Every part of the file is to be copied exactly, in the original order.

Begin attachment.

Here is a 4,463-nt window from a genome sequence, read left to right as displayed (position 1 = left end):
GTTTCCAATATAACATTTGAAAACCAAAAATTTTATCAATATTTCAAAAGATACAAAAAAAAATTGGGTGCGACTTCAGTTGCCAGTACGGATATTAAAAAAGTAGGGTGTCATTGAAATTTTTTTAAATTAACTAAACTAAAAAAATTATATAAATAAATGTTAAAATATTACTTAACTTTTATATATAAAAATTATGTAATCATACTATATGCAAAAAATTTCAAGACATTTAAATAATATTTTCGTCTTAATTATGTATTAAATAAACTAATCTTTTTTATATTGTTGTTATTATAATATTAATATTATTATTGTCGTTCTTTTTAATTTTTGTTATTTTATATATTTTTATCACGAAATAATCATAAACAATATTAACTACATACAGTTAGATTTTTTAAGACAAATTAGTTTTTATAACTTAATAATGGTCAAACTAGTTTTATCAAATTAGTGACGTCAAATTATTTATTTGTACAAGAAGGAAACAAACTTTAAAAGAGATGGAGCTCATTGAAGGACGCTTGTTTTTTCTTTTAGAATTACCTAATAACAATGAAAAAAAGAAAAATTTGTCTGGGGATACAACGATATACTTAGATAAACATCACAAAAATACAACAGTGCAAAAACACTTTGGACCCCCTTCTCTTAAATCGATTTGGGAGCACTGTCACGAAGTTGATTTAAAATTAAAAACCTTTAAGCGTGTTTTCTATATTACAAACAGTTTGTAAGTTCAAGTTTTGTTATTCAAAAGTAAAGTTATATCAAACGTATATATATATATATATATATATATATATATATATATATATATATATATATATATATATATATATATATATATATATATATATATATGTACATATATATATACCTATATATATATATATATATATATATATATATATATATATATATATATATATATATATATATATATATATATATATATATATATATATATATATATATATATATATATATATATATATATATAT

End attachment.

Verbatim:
Here is a 4,463-nt window from a genome sequence, read left to right as displayed (position 1 = left end):
GTTTCCAATATAACATTTGAAAACCAAAAATTTTATCAATATTTCAAAAGATACAAAAAAAAATTGGGTGCGACTTCAGTTGCCAGTACGGATATTAAAAAAGTAGGGTGTCATTGAAATTTTTTTAAATTAACTAAACTAAAAAAATTATATAAATAAATGTTAAAATATTACTTAACTTTTATATATAAAAATTATGTAATCATACTATATGCAAAAAATTTCAAGACATTTAAATAATATTTTCGTCTTAATTATGTATTAAATAAACTAATCTTTTTTATATTGTTGTTATTATAATATTAATATTATTATTGTCGTTCTTTTTAATTTTTGTTATTTTATATATTTTTATCACGAAATAATCATAAACAATATTAACTACATACAGTTAGATTTTTTAAGACAAATTAGTTTTTATAACTTAATAATGGTCAAACTAGTTTTATCAAATTAGTGACGTCAAATTATTTATTTGTACAAGAAGGAAACAAACTTTAAAAGAGATGGAGCTCATTGAAGGACGCTTGTTTTTTCTTTTAGAATTACCTAATAACAATGAAAAAAAGAAAAATTTGTCTGGGGATACAACGATATACTTAGATAAACATCACAAAAATACAACAGTGCAAAAACACTTTGGACCCCCTTCTCTTAAATCGATTTGGGAGCACTGTCACGAAGTTGATTTAAAATTAAAAACCTTTAAGCGTGTTTTCTATATTACAAACAGTTTGTAAGTTCAAGTTTTGTTATTCAAAAGTAAAGTTATATCAAACGTATATATATATATATATATATATATATATATATATATATATATATATATATATATATATATATATATATATATATATATATATATATGTACATATATATATACCTATATATATATATATATATATATATATATATATATATATATATATATATATATATATATATATATATATATATATATATATATATATATATATATATATATATATATATATATATATATATAT